Workflow Example: The user enters the registered email on a TV app (Smart Device) and requests a login. The linked device receives the login request on mobile, laptop, etc.
The TV app keeps checking for verification until the response is received. Upon verifying the authentication request on the linked device, the user logs into the app on the TV.
- Push Notification: This method requires users to install an authentication app on their mobile device. When a user attempts to log in on the web application, it sends a push notification on the connected mobile device for approval. Once approved, the user logs into the web application.
Advantages of Passwordless Authentication:
- No need to remember any password.
- Automatic identity verification as a part of the login process.
- Enhanced security since no use of preset passwords.
- Protects against phishing, credential stuffing, dictionary attack and other password related attacks.
- Cost-effective and easy to implement.
Disadvantages of Passwordless Authentication:
- Dependency on third-party services.
For example, if the SMS or email gateway is down, the user won’t be able to log in.
Barcode authentication involves logging into the devices or services by scanning a barcode without any manual typing. Barcodes can be used by users to log into their devices, including personal computers or desktops provided at the workplace and secured with an active directory.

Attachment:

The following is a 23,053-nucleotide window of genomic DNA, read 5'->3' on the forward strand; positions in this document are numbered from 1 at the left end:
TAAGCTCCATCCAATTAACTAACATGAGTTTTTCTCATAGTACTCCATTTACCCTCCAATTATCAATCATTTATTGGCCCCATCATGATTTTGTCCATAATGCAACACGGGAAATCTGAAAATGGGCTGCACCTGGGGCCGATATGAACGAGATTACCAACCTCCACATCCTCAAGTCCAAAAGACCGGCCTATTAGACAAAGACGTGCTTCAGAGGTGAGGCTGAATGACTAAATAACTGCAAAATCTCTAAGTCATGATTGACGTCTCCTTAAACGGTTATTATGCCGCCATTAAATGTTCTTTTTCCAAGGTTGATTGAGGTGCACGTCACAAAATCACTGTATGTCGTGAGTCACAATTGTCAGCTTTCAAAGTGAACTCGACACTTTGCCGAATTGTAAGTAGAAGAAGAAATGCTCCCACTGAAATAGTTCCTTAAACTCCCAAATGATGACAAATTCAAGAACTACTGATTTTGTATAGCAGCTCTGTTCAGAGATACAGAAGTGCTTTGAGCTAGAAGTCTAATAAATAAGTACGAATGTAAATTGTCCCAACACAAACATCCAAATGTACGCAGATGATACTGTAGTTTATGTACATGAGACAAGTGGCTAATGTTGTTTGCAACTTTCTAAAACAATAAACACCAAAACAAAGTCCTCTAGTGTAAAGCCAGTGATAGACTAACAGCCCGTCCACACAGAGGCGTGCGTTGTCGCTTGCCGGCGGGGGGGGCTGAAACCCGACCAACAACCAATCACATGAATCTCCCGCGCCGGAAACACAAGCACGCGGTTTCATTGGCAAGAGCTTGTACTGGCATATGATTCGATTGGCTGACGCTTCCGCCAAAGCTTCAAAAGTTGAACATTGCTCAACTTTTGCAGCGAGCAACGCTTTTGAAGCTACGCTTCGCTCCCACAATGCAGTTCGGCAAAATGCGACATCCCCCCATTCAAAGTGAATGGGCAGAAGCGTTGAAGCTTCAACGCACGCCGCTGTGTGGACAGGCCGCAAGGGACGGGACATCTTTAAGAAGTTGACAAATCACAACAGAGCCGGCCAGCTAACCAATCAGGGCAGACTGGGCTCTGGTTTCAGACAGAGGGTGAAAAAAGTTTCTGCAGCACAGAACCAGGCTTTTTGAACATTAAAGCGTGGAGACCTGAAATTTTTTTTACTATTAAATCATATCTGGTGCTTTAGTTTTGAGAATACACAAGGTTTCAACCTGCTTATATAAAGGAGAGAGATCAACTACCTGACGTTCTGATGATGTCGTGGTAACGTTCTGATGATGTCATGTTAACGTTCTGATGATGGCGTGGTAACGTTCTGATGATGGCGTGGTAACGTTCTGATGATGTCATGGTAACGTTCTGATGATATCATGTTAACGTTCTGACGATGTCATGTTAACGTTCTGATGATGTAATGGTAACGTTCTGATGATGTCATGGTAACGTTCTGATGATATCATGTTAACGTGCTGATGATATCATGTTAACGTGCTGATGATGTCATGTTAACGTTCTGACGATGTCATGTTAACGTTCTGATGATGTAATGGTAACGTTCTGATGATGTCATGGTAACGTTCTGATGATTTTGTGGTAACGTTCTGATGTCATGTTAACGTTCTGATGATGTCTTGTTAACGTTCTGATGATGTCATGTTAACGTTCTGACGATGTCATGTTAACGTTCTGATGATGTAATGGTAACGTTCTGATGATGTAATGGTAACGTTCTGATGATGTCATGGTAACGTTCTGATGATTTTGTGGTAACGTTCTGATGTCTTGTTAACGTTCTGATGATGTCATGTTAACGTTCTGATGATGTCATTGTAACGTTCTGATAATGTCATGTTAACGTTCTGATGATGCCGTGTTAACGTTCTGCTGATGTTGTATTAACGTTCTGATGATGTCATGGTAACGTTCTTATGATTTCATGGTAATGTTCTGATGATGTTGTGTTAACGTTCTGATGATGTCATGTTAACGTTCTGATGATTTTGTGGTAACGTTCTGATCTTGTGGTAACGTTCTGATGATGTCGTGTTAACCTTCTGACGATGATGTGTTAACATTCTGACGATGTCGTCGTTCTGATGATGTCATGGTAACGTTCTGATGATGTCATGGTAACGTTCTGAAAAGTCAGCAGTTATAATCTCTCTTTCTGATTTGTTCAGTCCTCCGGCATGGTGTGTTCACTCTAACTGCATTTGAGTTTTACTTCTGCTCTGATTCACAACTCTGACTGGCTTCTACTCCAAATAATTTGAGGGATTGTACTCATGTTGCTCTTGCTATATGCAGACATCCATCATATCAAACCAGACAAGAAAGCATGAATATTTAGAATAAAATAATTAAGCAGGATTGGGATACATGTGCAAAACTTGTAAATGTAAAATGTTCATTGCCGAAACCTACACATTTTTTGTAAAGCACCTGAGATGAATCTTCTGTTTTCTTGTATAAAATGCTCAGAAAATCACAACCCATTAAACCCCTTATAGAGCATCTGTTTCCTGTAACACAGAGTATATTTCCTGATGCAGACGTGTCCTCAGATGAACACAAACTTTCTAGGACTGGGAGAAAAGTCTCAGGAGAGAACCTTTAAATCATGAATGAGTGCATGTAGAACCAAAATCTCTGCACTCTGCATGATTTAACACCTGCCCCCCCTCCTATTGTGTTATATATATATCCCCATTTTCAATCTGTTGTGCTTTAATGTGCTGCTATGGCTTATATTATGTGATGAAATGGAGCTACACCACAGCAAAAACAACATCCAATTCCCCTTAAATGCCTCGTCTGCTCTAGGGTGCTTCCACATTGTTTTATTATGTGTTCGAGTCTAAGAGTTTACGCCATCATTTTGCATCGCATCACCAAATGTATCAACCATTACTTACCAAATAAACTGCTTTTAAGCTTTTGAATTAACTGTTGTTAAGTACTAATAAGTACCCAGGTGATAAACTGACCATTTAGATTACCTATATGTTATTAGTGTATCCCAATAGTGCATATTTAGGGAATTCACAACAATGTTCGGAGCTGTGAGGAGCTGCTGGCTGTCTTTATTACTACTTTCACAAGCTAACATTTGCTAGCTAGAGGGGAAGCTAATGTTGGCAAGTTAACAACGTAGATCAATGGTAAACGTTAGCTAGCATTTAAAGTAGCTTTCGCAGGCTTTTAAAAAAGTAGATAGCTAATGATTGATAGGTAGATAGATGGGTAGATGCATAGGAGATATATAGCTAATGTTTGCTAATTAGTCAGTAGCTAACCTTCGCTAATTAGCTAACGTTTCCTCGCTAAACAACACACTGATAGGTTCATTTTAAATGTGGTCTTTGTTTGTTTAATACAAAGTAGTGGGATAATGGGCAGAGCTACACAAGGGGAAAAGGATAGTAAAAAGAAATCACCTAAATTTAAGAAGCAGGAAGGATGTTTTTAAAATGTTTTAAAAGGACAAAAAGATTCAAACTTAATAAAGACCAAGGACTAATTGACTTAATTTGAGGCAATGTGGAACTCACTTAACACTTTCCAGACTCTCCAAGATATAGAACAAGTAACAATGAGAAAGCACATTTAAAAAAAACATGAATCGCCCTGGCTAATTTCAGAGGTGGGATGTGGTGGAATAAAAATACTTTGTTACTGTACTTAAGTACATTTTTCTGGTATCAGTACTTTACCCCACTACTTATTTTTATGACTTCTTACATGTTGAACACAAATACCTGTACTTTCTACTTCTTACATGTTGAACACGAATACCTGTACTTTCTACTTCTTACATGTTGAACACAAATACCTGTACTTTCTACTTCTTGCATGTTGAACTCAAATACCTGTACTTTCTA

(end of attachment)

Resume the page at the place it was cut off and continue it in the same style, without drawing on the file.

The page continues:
It uses something you have (barcode card) as an authentication factor.
A typical barcode-based authentication system consists of the following:
- Barcode Scanner: To read the barcodes.
- Card or Device: A portable card or device that contains a barcode.
- Identification and Authentication Host: The host connects with the barcode scanning device for the identification of the scanned barcode. It first gets the user identification code and related information and then verifies whether the user conforms to the conditions of authentication or not.